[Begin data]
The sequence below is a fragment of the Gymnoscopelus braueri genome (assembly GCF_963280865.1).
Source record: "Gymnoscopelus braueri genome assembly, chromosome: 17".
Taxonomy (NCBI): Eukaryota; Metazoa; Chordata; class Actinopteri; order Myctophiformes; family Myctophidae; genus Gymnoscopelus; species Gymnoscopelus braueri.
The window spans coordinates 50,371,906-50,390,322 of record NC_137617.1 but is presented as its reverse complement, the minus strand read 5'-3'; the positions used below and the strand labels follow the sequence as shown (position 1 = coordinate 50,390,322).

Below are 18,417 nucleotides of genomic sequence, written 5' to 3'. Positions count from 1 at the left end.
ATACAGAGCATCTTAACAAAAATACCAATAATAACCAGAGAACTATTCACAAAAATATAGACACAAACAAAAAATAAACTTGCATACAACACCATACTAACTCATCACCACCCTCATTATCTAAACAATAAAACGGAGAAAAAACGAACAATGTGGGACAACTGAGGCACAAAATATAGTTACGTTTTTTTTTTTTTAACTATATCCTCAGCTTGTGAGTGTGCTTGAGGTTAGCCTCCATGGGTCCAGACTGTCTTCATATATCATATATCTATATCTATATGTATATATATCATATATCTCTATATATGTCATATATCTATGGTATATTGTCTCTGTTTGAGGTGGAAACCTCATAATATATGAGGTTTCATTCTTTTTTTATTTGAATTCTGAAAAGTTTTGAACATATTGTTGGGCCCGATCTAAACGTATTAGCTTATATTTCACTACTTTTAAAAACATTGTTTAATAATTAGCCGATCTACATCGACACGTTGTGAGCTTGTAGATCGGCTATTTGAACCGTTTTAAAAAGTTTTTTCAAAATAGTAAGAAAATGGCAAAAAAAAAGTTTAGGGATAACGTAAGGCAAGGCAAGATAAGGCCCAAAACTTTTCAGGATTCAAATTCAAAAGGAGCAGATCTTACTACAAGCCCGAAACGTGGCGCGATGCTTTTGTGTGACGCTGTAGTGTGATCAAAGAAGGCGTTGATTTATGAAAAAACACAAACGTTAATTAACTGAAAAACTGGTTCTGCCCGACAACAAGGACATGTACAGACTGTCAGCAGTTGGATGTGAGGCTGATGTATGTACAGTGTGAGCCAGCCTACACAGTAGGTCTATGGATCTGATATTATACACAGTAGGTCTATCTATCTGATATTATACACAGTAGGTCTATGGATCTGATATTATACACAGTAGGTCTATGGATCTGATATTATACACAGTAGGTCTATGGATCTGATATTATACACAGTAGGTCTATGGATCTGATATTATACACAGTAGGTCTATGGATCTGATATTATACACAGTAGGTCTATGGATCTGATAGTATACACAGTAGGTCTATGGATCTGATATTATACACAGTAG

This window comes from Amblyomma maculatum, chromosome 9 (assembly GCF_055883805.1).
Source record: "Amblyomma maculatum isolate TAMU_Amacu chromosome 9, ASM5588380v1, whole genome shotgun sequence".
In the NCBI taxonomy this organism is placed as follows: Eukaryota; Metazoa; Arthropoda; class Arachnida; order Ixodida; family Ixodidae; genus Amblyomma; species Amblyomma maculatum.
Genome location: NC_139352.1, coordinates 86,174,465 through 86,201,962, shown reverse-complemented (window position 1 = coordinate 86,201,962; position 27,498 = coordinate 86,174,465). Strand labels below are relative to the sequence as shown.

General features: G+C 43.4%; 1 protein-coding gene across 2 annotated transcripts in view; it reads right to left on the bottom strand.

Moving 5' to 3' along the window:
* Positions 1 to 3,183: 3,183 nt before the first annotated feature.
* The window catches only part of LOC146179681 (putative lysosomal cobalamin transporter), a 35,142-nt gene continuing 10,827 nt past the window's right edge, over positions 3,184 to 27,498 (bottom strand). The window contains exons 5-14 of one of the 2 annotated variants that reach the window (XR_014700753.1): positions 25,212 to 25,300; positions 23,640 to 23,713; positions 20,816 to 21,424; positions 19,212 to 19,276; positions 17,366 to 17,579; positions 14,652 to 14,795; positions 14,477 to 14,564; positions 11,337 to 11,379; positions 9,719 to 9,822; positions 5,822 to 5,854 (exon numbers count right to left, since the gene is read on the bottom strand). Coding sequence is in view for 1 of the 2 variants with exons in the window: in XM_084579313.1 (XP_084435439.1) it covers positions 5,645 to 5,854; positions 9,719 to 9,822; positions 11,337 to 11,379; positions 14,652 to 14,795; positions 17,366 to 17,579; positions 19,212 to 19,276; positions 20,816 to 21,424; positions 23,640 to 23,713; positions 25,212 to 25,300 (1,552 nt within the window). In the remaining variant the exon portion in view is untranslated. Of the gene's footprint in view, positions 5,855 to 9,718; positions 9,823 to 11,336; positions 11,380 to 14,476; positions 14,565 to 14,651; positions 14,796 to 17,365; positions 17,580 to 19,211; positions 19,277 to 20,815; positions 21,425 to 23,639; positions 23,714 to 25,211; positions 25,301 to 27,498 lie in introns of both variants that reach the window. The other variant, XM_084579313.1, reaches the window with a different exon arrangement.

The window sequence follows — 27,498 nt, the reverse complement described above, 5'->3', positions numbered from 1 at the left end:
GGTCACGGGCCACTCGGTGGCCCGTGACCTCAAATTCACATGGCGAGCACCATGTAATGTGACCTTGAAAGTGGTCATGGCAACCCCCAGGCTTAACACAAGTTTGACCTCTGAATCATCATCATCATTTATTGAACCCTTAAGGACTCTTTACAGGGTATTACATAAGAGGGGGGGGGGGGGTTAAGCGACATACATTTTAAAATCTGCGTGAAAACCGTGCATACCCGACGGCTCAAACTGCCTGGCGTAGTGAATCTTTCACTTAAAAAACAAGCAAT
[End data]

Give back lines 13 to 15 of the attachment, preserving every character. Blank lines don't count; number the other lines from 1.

* Positions 1 to 3,183: 3,183 nt before the first annotated feature.
* The window catches only part of LOC146179681 (putative lysosomal cobalamin transporter), a 35,142-nt gene continuing 10,827 nt past the window's right edge, over positions 3,184 to 27,498 (bottom strand). The window contains exons 5-14 of one of the 2 annotated variants that reach the window (XR_014700753.1): positions 25,212 to 25,300; positions 23,640 to 23,713; positions 20,816 to 21,424; positions 19,212 to 19,276; positions 17,366 to 17,579; positions 14,652 to 14,795; positions 14,477 to 14,564; positions 11,337 to 11,379; positions 9,719 to 9,822; positions 5,822 to 5,854 (exon numbers count right to left, since the gene is read on the bottom strand). Coding sequence is in view for 1 of the 2 variants with exons in the window: in XM_084579313.1 (XP_084435439.1) it covers positions 5,645 to 5,854; positions 9,719 to 9,822; positions 11,337 to 11,379; positions 14,652 to 14,795; positions 17,366 to 17,579; positions 19,212 to 19,276; positions 20,816 to 21,424; positions 23,640 to 23,713; positions 25,212 to 25,300 (1,552 nt within the window). In the remaining variant the exon portion in view is untranslated. Of the gene's footprint in view, positions 5,855 to 9,718; positions 9,823 to 11,336; positions 11,380 to 14,476; positions 14,565 to 14,651; positions 14,796 to 17,365; positions 17,580 to 19,211; positions 19,277 to 20,815; positions 21,425 to 23,639; positions 23,714 to 25,211; positions 25,301 to 27,498 lie in introns of both variants that reach the window. The other variant, XM_084579313.1, reaches the window with a different exon arrangement.

The window sequence follows — 27,498 nt, the reverse complement described above, 5'->3', positions numbered from 1 at the left end: